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There’s lots starting to happen in the newspaper industry. One example of newspapers stepping out from their traditional model into something more interesting and daring is Enterprise NewsMedia’s "WickedLocal" online network. This is the "local search" portal for several Enterprise papers in the greater Boston area and obviously quite different from a newspaper site. There are four separate sites related to this portal (encompassing Enterprise’s three local newspapers). "Wicked Local Plymouth" is one example.

I’m a fan of the UI, which is clean, simple and straightforward. I like the search and browse interface and I like the tabs (though some argue that people don’t use tabs). I’m somewhat less enthralled with the way search results are presented. But it’s a significant improvement over most newspaper sites’ search capabilities and results. Planet Discover is behind the WickedLocal search functionality, which seeks to bring together "news, classifieds, real estate, jobs, products and services, cars, newspaper ad content from the publisher’s three newspapers into one search results page." Here’s the full press release.

In addition to the "local search" portal and component of the sites, Enterprise is experimenting with community and blogs. The relationship between blogs and traditional journalism on newspaper sites is still being worked out. (Blogs are more informal and flexible, for example.) Interestingly, The N.Y. Times has been adding blogs (reg. req’d) at a torrid pace.

As I have long said, newspapers have assets that neither directory publishers nor search engines can match in local. But directory publishers and certainly search engines aren’t "conflicted" about executing online. Indeed, the culture of newspapers and a host of subsidiary issues have largely kept them from acting decisively and really making headway online to date. I’m encouraged to see significant movement starting to happen.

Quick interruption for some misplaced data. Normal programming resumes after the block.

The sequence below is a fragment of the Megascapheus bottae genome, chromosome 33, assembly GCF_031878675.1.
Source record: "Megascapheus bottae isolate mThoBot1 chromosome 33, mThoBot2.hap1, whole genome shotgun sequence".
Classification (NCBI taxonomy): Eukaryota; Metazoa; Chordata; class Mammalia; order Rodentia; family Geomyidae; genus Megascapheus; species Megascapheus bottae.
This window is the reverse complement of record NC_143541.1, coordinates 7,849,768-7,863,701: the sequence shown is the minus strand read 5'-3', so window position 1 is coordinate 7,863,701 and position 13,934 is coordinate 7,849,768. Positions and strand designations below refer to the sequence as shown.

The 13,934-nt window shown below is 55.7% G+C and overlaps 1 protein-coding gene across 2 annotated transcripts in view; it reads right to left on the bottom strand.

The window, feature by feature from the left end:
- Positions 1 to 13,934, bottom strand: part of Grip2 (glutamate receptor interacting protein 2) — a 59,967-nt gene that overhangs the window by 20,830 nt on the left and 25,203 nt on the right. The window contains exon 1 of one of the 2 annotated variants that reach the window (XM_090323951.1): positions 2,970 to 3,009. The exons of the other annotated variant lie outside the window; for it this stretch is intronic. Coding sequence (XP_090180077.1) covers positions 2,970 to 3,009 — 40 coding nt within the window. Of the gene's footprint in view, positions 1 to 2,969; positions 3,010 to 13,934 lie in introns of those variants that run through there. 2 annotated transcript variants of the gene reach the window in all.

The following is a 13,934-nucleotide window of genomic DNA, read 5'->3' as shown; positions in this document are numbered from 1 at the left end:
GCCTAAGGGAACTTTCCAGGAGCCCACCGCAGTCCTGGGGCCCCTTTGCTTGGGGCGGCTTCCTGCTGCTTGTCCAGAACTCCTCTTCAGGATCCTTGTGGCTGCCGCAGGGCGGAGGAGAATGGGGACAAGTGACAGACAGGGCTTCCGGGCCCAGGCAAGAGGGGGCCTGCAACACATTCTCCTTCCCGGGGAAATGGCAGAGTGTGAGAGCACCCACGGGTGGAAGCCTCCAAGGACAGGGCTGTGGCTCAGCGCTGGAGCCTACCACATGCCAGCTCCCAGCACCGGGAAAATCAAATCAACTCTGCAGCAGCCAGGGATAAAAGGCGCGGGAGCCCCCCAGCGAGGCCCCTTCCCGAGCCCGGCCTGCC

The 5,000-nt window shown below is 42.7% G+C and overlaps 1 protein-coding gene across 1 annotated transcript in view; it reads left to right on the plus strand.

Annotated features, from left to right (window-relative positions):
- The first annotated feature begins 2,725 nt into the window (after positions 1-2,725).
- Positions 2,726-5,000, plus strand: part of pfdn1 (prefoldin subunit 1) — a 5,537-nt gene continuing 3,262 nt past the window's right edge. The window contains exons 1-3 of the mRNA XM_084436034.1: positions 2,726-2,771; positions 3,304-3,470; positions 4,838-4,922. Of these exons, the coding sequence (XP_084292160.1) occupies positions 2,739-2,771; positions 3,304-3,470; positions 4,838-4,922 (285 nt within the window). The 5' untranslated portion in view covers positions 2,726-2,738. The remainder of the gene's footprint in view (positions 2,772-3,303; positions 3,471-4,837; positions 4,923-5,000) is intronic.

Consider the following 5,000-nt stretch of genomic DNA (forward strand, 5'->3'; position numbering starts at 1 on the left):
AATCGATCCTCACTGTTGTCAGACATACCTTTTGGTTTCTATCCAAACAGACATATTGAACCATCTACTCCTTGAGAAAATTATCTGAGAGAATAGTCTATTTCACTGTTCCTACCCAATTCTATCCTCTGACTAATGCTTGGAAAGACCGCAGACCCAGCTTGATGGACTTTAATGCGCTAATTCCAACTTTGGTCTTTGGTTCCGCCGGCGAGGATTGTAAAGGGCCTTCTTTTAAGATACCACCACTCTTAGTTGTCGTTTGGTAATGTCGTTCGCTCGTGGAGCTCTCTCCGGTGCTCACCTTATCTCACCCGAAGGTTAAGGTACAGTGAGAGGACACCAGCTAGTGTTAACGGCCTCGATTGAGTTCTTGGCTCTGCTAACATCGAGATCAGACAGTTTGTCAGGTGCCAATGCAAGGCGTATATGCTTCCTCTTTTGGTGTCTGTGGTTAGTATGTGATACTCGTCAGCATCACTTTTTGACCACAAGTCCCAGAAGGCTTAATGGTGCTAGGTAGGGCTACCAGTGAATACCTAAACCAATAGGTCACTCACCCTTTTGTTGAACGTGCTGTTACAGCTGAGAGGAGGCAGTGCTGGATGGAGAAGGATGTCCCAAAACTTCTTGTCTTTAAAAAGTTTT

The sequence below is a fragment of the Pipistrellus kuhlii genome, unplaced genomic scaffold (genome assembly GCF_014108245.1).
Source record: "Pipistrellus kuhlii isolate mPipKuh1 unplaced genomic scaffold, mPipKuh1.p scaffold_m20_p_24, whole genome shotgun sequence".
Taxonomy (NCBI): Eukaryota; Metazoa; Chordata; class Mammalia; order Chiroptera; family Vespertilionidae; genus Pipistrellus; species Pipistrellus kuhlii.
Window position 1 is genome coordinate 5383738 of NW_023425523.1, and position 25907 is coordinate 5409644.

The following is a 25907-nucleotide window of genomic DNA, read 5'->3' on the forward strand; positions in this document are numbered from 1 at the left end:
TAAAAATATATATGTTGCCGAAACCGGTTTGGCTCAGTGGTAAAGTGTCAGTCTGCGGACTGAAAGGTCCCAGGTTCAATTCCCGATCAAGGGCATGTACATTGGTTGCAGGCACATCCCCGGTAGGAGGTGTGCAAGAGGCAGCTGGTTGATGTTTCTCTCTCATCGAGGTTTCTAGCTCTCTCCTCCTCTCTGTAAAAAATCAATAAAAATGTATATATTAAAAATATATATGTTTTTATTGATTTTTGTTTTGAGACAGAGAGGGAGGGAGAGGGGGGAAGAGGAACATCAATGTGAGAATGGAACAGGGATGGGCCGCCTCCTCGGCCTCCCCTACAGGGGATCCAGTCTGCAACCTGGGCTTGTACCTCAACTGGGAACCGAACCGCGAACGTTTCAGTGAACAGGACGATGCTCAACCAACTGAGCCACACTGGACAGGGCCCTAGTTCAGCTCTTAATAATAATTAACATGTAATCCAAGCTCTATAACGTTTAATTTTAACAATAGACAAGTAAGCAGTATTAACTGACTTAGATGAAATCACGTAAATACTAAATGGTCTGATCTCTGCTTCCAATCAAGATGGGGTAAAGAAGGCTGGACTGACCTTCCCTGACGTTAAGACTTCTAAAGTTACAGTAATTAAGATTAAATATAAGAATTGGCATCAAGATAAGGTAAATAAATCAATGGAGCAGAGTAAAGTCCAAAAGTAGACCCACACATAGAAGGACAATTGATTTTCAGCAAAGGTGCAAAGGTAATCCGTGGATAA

At the NAA show in Orlando last month, there was discussion on a panel I moderated about creating new brands/sites online to attract new advertisers and audiences. I argued that newspapers shouldn’t walk away from their brands online. But there are some practical issues here that may justify the creation of new online sites. Newspaper brands are sacrosanct and newspapers may be scared to do anything too daring with their brands online. For that reason, and as a practical matter, it may be necessary to create new sites/brands to take some necessary risks.

I believe that newspapers have to recognize fundamental distinctions between the print and online products. They are not the same, and an effective and competitive local site is not merely an electronic extension of the print product.

Enterprise’s approach, as well as that of McClatchy’s or the Arizona dailies’, among several others, may represent the "middle way" in creating a new, more compelling and effective user/advertiser offering while working with the internal "cultural" challenges of the newspaper industry and the inviolability of the newspaper brands.


Related: News Corp. is contemplating using MySpace as a "platform" to add community/social networking features to its newspaper sites. I read about this first in PaidContent, but the link trail goes back to the U.K.-based Guardian newspaper site. The paper quotes Murdoch:

"We see a great opportunity to combine the popularity of Intermix’s sites, particularly MySpace, with our existing online assets to provide a richer experience for today’s internet users."

While community is good for newspaper sites, execution is key.

This Post Has 2 Comments

  1. Greg, you really hit the nail on the head from my perspective. I think the middle ground is a great place to start for newspapers to experiment and take additional risks while preserving their brand names both offline and online. Do you have any contacts at the LA Times that might be considering such middle ground??? 🙂

  2. I don’t have any business contacts. Only reporters. You probably need to go to the Tribune corporate folks, which owns the times.

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